According to a new American study, the risk of the probability of HIV transmission can increase fourfold for pregnant women. This would also be true right after pregnancy, according to the researchers.
Pregnant women are more likely to be exposed to the AIDS virus, a finding from a study funded by the Bill and Melinda Gates Foundation, the University of Washington, and the National Institute of Allergy and Infectious Diseases (NIAID).
Women in the postpartum period, that is, from the end of delivery to the first period after pregnancy, would also be more exposed.
In order to reach this conclusion, the researchers compared the probabilities of HIV transmission through sexual intercourse in heterosexual couples – without a condom – with regard to pregnant women, non-pregnant women, and women from all over the world.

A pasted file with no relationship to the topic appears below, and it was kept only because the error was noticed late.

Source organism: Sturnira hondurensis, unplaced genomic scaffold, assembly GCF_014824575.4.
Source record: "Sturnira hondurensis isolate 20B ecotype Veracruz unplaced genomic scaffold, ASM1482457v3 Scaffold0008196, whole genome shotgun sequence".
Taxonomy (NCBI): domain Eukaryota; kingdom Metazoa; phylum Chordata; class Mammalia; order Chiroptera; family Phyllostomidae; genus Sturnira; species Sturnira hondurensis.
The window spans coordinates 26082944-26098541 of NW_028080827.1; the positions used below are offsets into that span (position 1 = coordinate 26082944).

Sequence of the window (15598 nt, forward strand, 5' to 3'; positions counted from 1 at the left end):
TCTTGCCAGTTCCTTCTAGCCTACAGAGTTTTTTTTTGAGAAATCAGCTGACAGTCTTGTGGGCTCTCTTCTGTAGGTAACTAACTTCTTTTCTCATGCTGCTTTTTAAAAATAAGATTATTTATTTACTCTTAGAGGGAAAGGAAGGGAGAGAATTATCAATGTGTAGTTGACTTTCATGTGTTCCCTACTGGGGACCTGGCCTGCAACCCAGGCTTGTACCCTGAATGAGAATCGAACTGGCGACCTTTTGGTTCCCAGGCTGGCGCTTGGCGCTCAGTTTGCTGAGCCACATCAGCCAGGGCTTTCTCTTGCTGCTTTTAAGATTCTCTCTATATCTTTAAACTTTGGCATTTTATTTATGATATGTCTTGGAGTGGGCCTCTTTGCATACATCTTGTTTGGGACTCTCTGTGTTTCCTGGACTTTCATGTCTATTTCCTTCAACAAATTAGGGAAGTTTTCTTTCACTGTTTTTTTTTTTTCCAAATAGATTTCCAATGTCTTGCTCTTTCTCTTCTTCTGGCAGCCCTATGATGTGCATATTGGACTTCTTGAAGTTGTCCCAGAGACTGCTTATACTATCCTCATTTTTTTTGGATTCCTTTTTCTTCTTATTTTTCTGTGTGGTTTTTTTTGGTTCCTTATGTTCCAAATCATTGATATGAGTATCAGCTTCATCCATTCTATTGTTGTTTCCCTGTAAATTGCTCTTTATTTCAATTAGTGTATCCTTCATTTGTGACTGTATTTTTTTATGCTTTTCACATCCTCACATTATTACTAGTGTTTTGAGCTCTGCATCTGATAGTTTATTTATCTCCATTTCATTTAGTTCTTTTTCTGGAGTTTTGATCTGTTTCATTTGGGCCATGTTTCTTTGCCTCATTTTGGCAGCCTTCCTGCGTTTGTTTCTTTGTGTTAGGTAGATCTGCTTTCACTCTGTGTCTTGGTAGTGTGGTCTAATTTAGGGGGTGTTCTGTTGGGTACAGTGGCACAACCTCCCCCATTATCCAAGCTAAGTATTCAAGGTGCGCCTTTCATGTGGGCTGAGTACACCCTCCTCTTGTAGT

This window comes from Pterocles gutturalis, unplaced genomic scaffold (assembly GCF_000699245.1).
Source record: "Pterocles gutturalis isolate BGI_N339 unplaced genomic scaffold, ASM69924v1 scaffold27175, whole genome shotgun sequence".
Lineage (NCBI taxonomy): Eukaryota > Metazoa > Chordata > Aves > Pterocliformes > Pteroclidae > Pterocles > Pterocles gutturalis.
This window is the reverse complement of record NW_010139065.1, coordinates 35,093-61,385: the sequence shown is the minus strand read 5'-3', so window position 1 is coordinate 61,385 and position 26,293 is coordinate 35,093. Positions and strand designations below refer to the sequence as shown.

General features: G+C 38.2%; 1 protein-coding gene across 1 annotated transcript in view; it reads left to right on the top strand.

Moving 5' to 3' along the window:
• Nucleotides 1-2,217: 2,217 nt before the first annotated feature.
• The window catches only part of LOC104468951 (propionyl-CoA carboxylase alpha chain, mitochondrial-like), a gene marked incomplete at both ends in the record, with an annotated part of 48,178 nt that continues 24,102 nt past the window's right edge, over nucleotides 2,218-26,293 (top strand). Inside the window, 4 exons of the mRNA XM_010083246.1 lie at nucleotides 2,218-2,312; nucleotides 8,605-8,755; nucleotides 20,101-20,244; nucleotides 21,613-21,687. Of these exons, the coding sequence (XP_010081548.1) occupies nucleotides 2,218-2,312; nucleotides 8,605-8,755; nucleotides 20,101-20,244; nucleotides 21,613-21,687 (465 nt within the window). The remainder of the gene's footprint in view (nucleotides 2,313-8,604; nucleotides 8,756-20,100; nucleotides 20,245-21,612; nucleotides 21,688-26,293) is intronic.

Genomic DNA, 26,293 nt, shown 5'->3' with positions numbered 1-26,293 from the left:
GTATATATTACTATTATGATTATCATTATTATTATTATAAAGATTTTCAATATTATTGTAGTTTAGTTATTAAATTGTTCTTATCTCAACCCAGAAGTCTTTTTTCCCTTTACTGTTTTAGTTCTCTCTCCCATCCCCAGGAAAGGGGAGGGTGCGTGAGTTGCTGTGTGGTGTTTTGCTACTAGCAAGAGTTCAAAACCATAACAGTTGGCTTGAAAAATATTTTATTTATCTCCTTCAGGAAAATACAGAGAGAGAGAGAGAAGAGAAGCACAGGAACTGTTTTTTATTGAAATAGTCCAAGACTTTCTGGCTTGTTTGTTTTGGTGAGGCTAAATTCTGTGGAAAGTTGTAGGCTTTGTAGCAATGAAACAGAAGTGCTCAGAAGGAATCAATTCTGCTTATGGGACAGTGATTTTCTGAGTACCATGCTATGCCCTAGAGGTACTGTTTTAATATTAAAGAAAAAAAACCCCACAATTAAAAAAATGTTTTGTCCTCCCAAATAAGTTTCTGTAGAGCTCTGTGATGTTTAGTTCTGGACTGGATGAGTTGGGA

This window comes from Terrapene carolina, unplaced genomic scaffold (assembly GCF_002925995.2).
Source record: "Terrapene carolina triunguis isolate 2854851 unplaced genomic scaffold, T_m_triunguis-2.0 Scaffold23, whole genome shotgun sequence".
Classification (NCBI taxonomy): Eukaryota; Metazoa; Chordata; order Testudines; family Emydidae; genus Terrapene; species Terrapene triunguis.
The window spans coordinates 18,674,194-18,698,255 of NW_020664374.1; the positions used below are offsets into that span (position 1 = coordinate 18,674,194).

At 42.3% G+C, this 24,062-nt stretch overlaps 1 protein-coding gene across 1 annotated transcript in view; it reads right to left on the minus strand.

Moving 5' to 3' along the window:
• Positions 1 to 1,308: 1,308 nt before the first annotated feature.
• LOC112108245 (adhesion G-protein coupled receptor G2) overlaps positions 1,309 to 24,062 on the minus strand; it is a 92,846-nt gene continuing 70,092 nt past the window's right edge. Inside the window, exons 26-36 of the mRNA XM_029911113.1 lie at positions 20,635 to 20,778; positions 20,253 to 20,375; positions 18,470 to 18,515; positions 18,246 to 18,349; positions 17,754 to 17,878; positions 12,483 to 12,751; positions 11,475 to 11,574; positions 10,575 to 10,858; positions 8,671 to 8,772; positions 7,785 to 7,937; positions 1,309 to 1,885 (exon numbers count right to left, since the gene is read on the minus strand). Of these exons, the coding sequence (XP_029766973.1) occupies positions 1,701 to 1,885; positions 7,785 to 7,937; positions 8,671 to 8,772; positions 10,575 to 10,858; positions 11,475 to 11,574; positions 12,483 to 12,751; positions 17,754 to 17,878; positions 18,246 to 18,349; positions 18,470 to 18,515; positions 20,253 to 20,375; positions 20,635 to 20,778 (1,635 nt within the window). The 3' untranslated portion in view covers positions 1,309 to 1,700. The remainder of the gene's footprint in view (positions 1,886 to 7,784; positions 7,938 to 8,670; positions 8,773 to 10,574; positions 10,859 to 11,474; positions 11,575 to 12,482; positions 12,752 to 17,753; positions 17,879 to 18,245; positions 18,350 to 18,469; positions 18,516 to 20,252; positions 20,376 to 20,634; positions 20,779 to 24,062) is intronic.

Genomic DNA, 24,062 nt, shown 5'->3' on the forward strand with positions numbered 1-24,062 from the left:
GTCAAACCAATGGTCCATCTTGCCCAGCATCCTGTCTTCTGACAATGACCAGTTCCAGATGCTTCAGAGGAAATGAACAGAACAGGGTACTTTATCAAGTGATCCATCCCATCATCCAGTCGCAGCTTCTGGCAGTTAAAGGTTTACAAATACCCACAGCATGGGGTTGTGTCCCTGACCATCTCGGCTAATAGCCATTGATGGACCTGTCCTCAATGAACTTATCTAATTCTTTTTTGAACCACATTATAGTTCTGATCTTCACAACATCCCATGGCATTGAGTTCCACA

The results of the study concern a 25-year-old woman having sex with a partner with a viral load of 10,000 copies / ml. If this woman is not pregnant, the odds of contracting HIV are 1.05 out of 1,000 sexual acts. This same probability increases to 2.19 per 1,000 during the first 13 weeks of pregnancy, and even up to 4.18 per 1,000 during the first six months postpartum!
“Pregnant women may face increased challenges when negotiating condom use with their partners. In some cultures, male partners of pregnant and postpartum women have more sex outside the relationship, which increases the risk of contracting HIV and other STIs. Domestic violence and power imbalances in the relationship can also increase the risk of HIV transmission,” says the study.
Researchers estimate that physiological changes related to pregnancy are implicated in this prevalence, but indicate that they need more time to provide more details.